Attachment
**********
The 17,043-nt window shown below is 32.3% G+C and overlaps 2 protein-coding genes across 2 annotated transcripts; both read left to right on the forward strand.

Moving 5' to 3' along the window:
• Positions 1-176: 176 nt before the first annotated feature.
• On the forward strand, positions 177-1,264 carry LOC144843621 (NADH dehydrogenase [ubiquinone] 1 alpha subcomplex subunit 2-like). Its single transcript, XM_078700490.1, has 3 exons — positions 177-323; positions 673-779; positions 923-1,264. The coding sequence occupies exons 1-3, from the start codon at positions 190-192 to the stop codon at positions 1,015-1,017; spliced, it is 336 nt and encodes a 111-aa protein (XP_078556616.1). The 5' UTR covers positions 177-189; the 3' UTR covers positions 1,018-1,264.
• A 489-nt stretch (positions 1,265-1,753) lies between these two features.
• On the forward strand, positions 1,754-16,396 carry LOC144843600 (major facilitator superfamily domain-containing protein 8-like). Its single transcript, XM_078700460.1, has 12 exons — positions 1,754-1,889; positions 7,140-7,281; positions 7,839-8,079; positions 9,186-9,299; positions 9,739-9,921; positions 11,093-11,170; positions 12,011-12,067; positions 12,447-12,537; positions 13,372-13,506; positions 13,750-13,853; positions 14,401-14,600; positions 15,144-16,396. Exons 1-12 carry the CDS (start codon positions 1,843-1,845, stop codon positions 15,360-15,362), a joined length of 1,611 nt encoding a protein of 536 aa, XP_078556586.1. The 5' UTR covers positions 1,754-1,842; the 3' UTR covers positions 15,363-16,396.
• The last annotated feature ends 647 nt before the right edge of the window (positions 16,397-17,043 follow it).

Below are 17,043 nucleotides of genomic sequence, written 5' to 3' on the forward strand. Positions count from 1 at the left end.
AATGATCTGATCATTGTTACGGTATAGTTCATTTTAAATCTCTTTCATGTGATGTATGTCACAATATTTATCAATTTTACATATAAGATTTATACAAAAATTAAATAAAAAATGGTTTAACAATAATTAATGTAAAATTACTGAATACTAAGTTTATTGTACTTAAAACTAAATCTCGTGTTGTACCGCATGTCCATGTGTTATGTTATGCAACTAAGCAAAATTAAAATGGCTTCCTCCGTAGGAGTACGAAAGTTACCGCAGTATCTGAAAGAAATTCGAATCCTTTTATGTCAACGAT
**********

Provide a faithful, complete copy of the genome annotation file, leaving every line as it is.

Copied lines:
The 17,043-nt window shown below is 32.3% G+C and overlaps 2 protein-coding genes across 2 annotated transcripts; both read left to right on the forward strand.

Moving 5' to 3' along the window:
• Positions 1-176: 176 nt before the first annotated feature.
• On the forward strand, positions 177-1,264 carry LOC144843621 (NADH dehydrogenase [ubiquinone] 1 alpha subcomplex subunit 2-like). Its single transcript, XM_078700490.1, has 3 exons — positions 177-323; positions 673-779; positions 923-1,264. The coding sequence occupies exons 1-3, from the start codon at positions 190-192 to the stop codon at positions 1,015-1,017; spliced, it is 336 nt and encodes a 111-aa protein (XP_078556616.1). The 5' UTR covers positions 177-189; the 3' UTR covers positions 1,018-1,264.
• A 489-nt stretch (positions 1,265-1,753) lies between these two features.
• On the forward strand, positions 1,754-16,396 carry LOC144843600 (major facilitator superfamily domain-containing protein 8-like). Its single transcript, XM_078700460.1, has 12 exons — positions 1,754-1,889; positions 7,140-7,281; positions 7,839-8,079; positions 9,186-9,299; positions 9,739-9,921; positions 11,093-11,170; positions 12,011-12,067; positions 12,447-12,537; positions 13,372-13,506; positions 13,750-13,853; positions 14,401-14,600; positions 15,144-16,396. Exons 1-12 carry the CDS (start codon positions 1,843-1,845, stop codon positions 15,360-15,362), a joined length of 1,611 nt encoding a protein of 536 aa, XP_078556586.1. The 5' UTR covers positions 1,754-1,842; the 3' UTR covers positions 15,363-16,396.
• The last annotated feature ends 647 nt before the right edge of the window (positions 16,397-17,043 follow it).

Below are 17,043 nucleotides of genomic sequence, written 5' to 3' on the forward strand. Positions count from 1 at the left end.
AATGATCTGATCATTGTTACGGTATAGTTCATTTTAAATCTCTTTCATGTGATGTATGTCACAATATTTATCAATTTTACATATAAGATTTATACAAAAATTAAATAAAAAATGGTTTAACAATAATTAATGTAAAATTACTGAATACTAAGTTTATTGTACTTAAAACTAAATCTCGTGTTGTACCGCATGTCCATGTGTTATGTTATGCAACTAAGCAAAATTAAAATGGCTTCCTCCGTAGGAGTACGAAAGTTACCGCAGTATCTGAAAGAAATTCGAATCCTTTTATGTCAACGAT